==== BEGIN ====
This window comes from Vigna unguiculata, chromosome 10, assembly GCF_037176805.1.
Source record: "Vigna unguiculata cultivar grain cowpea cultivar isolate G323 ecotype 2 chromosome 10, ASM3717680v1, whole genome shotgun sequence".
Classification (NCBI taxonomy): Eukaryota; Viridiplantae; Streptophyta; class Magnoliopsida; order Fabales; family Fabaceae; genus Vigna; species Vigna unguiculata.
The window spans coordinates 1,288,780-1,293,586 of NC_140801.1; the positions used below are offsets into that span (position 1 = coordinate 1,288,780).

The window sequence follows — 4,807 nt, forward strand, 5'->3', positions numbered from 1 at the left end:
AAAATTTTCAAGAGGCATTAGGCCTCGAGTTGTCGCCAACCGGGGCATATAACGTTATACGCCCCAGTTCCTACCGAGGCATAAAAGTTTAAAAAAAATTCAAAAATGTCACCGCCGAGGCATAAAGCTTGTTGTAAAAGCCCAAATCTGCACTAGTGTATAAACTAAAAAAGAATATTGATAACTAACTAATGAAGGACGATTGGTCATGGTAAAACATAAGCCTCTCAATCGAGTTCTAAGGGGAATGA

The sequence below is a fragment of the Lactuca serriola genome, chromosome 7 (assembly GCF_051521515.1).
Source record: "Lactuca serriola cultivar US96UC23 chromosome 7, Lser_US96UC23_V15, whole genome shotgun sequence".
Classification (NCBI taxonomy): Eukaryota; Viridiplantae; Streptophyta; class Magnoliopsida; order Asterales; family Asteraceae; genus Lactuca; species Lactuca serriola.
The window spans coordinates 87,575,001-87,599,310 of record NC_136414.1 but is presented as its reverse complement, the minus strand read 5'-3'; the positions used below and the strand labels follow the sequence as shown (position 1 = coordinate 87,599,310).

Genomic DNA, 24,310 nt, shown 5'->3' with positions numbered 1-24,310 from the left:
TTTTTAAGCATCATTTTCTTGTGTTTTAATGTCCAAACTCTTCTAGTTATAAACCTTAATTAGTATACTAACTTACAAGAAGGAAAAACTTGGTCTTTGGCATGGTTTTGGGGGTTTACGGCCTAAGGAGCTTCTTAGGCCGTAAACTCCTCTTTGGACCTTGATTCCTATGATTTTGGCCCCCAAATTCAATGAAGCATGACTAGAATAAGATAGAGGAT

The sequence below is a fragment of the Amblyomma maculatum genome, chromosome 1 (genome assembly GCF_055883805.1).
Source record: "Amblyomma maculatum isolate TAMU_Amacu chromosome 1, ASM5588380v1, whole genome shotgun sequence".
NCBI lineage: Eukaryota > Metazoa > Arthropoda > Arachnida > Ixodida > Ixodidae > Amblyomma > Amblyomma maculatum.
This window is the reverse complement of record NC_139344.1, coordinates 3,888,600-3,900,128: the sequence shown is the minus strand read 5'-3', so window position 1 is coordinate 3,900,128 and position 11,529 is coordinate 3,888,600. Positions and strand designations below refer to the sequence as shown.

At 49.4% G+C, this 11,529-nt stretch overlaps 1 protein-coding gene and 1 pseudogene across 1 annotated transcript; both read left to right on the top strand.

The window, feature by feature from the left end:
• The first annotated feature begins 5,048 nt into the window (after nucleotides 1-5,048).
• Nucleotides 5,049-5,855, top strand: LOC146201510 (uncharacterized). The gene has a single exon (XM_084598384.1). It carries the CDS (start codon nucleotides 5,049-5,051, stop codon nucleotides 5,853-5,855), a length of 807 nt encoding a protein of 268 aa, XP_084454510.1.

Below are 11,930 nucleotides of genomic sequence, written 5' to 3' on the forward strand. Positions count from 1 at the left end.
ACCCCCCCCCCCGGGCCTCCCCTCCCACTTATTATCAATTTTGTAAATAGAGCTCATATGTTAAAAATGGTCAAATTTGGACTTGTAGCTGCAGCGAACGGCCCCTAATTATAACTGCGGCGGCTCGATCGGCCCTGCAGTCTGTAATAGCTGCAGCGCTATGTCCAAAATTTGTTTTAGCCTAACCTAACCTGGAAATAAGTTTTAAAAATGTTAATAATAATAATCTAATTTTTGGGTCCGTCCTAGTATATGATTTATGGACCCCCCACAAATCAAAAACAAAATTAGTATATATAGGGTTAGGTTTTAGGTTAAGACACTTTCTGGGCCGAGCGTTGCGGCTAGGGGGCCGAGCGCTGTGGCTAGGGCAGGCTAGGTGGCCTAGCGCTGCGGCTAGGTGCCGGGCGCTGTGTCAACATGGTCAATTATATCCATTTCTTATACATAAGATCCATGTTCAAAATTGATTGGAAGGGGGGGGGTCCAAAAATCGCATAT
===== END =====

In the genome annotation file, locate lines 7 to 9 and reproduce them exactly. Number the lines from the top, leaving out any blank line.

The sequence below is a fragment of the Lactuca serriola genome, chromosome 7 (assembly GCF_051521515.1).
Source record: "Lactuca serriola cultivar US96UC23 chromosome 7, Lser_US96UC23_V15, whole genome shotgun sequence".
Classification (NCBI taxonomy): Eukaryota; Viridiplantae; Streptophyta; class Magnoliopsida; order Asterales; family Asteraceae; genus Lactuca; species Lactuca serriola.